If you are concerned that you are either working illegally or employing illegal workers in the UK it is highly important that you change your circumstances as soon as possible. This will help you avoid incurring severe penalties from the Home Office. Our immigration lawyers can offer advice on a variety of issues with relation to Illegal Working and Civil Penalties.
You can be classed as an illegal worker if you do not have leave to remain in the UK; or if the leave you have is invalid or has ceased to have an effect. You will also be classed as an illegal worker if your leave to remain does not allow the kind of work you are involved in.
What is an illegal worker?
As of July 2016, under section 24B of the 1971 Act, an individual pledges the offence of illegal working if he or she is:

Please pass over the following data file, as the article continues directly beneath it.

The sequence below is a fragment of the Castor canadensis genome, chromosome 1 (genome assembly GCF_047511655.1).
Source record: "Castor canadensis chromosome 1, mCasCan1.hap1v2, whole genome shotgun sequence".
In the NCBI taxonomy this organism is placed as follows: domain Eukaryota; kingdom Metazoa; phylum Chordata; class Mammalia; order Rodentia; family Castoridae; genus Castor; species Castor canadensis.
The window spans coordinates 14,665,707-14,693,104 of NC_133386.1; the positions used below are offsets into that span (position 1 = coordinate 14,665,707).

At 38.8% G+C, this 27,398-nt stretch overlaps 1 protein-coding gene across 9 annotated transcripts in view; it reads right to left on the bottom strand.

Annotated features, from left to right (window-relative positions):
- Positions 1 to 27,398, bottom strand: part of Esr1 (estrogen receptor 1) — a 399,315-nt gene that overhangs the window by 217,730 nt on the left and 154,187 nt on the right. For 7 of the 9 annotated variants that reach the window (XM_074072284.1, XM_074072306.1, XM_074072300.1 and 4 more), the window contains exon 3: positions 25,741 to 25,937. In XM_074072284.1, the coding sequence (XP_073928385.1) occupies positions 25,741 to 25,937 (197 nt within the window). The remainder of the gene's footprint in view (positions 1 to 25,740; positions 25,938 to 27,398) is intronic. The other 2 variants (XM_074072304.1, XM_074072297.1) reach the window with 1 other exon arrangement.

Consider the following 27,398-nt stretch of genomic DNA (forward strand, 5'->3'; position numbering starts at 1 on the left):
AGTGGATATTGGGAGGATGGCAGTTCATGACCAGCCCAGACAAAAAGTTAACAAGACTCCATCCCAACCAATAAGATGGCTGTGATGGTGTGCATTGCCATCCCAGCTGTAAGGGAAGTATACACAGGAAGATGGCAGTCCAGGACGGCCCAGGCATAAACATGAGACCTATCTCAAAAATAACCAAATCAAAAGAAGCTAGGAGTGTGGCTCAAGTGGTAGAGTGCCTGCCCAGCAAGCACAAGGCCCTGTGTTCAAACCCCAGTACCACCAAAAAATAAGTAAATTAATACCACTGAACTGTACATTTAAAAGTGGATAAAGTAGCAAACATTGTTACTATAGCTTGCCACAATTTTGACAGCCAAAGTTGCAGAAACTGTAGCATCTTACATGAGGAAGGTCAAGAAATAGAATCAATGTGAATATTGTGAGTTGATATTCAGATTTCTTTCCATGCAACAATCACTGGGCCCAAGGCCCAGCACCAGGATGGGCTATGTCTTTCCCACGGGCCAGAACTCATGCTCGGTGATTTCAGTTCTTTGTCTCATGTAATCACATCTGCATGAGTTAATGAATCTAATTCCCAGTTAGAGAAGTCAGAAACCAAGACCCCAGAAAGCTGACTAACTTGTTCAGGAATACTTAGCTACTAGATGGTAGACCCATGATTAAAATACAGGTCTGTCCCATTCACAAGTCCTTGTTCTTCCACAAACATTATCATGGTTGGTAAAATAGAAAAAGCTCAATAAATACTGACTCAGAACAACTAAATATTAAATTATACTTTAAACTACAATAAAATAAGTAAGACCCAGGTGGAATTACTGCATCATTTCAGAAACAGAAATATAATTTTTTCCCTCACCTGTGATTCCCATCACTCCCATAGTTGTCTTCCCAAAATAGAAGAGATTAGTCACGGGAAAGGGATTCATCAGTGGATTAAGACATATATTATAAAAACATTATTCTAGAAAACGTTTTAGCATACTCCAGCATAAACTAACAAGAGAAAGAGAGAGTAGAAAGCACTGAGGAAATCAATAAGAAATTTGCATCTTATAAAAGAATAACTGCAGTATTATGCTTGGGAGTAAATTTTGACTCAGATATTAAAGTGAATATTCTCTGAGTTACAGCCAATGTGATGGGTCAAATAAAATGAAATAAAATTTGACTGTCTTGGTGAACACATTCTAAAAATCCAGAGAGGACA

- subject to immigration control;
- employed in the UK;
- disqualified from working in the UK due to his or her immigration status; and
- at the time, has knowledge or reason to believe that they should not be working in the UK based on his or her immigration status.
What are the penalties for individuals who illegally work in the UK?
It is highly important that, as an individual migrant worker, you understand the penalties you could face should you be found to have ignored the law.
You could face a six-month prison sentence with an unlimited fine if you are found working without the rightful paperwork. In addition, any income you earn as a result of working illegally may be seized by the Home Office
What is a Civil Penalty under the Immigration Act?
All UK employers must by law – under Section 15 of the Immigration, Asylum and Nationality Act 2006 – ensure all employees have relevant permissions to work lawfully in the UK by conducting effective Right to Work checks. Through the civil penalty regime, UKVI ensure employers are compliant with the immigration rules.